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Using Solar Panels to Improve Energy Resource Management
Posted by Margaret Partridge on Jan 8, 2013 2:12:00 PM
As detailed in the Leadership in Energy and Environmental Design (LEED) reference guide for Green Building Design and Construction (click here for the free 2009 version), use of renewable energy in lieu of fossil fuel-based energy can dramatically improve outdoor environmental quality. Generating renewable energy on-site is an excellent way to reduce the negative environmental impacts associated with a building’s energy use.
Use of on-site renewable energy systems such as solar panels can be used to offset building energy costs. Solar panels can be added to the roofs of existing structures such as commercial/office buildings and residences or can be free-standing as seen in the picture below.
How Solar Works
How a PV cell makes electricity
Under the sun, a photovoltaic cell acts as a photosensitive diode that instantaneously converts light – but not heat – into electricity.
A top, phosphorus-diffused silicon layer carries free electrons – un-anchored particles with negative charges. A thicker, boron-doped bottom layer contains holes, or absences of electrons, that also can move freely. In effect, precise manufacturing has instilled an electronic imbalance between the two layers.
1. Photons bombard and penetrate the cell.
2. They activate electrons, knocking them loose in both silicon layers.
3. Some electrons in the bottom layer sling-shot to the top of the cell.
4. These electrons flow into metal contacts as electricity, moving into a circuit throughout a 60-cell module.
5. Electrons flow back into the cell via a solid contact layer at the bottom, creating a closed loop or circuit.
(The above 'How Solar Works' section was directly quoted from SolarWorld)
Cost savings of on-site renewable energy
As described in the LEED reference guide, using on-site renewable energy technologies (such as solar panels) can result in cost savings. Utility rebates may be used to reduce the initial costs of renewable energy equipment. The initial costs of installing or providing for on-site renewable energy sources can be offset by future energy cost savings. Some states allow for net metering, in which case the excess energy generated is sold back to the utility.
Panel Mounting Systems
There are four primary mounting systems for solar panels: solar trackers, fixed rack, ground mounted, and roof mounted, each of which is described briefly below.
Solar Tracker System
Solar trackers allow for the panels to track the movement of the sun as it moves from East to West. The panels are tilted towards the sun to provide maximum exposure of the surface area to sunlight. Solar trackers have passive and active trackers. Pasive trackers utilize the heat of the sun to guide/move the tracker. These trackers use compressed gas/fluid with a low boiling point. As this is driven from one to the other by the heat, the tracker moves in a see-saw type motion causing the panels above to "follow" the sun. On the other hand, active trackers use a motorized system that is directed by a controller that monitors the movement and position of the sun and tilts the trackers accordingly. (The Solar Company)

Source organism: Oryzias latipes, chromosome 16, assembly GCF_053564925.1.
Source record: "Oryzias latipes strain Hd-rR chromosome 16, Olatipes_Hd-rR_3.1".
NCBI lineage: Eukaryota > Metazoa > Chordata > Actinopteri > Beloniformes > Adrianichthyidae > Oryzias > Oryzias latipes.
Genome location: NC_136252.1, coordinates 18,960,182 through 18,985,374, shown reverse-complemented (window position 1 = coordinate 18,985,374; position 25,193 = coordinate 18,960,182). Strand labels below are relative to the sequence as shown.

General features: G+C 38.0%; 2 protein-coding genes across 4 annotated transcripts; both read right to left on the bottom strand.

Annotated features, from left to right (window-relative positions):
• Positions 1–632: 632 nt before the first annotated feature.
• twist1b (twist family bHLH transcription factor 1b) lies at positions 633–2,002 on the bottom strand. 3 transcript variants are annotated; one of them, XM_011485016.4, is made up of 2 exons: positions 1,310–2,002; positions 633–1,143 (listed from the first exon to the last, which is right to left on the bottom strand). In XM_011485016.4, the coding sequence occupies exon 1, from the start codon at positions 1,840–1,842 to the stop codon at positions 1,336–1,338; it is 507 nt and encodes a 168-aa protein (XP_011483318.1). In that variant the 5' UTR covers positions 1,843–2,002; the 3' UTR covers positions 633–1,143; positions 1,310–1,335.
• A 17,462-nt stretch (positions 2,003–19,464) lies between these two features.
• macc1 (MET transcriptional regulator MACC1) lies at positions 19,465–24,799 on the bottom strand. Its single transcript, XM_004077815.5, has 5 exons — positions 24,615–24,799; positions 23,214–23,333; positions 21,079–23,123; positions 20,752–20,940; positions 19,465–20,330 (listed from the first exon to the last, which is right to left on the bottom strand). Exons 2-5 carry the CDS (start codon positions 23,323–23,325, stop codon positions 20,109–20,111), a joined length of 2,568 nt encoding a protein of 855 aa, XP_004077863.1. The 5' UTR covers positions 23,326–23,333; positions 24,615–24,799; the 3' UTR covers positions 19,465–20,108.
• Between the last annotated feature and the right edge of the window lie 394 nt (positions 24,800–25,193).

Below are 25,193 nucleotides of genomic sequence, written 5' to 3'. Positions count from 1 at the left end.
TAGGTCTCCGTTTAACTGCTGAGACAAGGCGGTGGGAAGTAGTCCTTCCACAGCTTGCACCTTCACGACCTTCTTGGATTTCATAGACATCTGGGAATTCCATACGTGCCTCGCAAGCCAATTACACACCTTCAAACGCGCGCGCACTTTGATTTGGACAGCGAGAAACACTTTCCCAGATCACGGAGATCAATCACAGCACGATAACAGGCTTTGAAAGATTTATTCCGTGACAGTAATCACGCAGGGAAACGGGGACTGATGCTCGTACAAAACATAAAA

Fixed Rack System
With the fixed rack solar panel system, the panels remain stationary and capture the sun’s rays as the sun travels across the sky. There are no moving parts for this set-up making it very low-maintenance.
Ground Mounted System
Solar power systems which are ground mounted include solar panels which are held in place by racks or frames and are attached to ground mounted supports.
Ground based mounting supports include:
-Pole mounts, embedded into the ground or concrete.
-Foundation mounts, (i.e. concrete slabs or footings)
-Ballasted footing mounts (i.e. bases that use weight to secure the solar panel system in position)
Roof Mounted System
Roof mounted solar panel systems consist of solar panels that are held in place by racks or frames which are attached to roof-based mounting supports.
Although the installation of solar panels on a residence or commercial building has an initial cost, over time the savings in electricity cost can off-set the initial costs of the purchase and installation of solar panels.
Look into how an energy management consultant can assist you with making a home or business a more efficient space or click the link below to speak to one of FirstCarbon Solutions' energy consultants.
Did you enjoy this post? The author of this article is Margaret Partridge. Learn more about her here.